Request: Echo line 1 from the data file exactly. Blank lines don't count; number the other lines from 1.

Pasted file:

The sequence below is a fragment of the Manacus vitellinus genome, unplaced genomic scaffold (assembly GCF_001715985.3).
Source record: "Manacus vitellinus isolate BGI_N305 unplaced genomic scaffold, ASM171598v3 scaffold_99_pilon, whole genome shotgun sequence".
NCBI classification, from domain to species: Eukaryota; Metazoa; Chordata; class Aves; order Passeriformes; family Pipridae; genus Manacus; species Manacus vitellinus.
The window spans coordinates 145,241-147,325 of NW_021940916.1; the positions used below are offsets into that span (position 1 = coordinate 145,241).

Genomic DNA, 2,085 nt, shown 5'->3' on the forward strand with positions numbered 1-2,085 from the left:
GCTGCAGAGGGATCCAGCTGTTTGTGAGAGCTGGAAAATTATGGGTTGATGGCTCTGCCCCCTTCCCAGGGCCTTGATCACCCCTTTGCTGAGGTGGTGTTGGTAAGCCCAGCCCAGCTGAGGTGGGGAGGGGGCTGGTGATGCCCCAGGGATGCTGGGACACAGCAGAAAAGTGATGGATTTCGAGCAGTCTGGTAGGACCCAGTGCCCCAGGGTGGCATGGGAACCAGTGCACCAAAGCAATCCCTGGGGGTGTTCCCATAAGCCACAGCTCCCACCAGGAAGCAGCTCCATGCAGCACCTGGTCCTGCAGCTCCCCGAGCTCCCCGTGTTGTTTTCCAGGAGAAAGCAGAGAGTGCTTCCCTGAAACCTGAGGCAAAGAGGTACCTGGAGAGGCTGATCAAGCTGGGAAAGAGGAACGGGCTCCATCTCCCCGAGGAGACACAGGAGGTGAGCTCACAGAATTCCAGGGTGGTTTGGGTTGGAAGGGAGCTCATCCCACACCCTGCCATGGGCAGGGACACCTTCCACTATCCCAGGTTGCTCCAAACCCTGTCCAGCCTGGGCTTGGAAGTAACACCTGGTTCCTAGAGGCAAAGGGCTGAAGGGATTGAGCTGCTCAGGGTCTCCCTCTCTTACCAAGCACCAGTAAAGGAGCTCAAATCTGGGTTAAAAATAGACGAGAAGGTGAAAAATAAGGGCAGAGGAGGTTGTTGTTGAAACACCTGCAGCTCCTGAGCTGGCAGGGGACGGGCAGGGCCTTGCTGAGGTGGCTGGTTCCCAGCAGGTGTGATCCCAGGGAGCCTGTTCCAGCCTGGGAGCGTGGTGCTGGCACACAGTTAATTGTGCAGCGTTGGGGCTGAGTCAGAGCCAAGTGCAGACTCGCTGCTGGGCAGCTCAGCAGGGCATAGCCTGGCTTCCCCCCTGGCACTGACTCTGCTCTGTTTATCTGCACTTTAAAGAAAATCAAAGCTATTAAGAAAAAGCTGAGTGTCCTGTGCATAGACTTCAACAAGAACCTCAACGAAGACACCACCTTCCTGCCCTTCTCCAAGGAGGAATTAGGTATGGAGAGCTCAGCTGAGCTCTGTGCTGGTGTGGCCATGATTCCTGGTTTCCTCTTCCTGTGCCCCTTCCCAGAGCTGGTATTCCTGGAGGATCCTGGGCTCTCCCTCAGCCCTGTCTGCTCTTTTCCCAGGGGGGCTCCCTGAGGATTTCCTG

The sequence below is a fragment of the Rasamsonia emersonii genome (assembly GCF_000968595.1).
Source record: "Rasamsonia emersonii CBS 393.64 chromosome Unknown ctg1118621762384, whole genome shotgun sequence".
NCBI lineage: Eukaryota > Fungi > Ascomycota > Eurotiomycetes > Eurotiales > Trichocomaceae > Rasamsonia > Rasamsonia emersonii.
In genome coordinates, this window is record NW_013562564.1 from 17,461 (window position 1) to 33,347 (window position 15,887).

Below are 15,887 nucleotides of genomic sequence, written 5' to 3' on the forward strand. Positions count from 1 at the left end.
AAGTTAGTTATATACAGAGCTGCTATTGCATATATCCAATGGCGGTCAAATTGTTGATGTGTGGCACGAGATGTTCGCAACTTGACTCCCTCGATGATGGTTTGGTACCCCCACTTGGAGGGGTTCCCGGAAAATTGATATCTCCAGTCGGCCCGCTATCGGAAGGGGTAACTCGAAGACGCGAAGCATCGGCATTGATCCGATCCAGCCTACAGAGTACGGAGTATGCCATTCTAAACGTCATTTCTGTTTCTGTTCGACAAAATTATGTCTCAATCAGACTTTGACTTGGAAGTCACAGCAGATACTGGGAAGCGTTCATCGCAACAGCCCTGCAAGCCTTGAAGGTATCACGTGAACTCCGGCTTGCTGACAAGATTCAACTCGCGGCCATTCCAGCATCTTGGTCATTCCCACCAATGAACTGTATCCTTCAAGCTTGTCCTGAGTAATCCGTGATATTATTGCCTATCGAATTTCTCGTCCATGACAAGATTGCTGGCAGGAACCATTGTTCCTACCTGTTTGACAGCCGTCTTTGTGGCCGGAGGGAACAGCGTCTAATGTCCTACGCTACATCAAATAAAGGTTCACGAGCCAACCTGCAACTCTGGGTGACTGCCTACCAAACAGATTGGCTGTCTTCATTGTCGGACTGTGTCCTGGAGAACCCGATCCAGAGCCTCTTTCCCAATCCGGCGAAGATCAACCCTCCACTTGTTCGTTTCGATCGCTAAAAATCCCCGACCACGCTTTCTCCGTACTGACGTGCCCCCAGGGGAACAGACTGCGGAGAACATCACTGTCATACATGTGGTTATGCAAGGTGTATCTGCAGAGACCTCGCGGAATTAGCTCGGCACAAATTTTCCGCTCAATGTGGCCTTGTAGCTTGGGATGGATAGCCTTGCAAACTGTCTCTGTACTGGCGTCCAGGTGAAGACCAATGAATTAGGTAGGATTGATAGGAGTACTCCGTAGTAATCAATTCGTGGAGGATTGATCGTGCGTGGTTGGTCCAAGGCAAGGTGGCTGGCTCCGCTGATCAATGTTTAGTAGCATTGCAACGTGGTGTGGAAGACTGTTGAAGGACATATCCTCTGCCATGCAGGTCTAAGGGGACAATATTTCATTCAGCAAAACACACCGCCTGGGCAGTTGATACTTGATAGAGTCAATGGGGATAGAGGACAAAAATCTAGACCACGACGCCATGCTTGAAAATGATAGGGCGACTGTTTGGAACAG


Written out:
The sequence below is a fragment of the Manacus vitellinus genome, unplaced genomic scaffold (assembly GCF_001715985.3).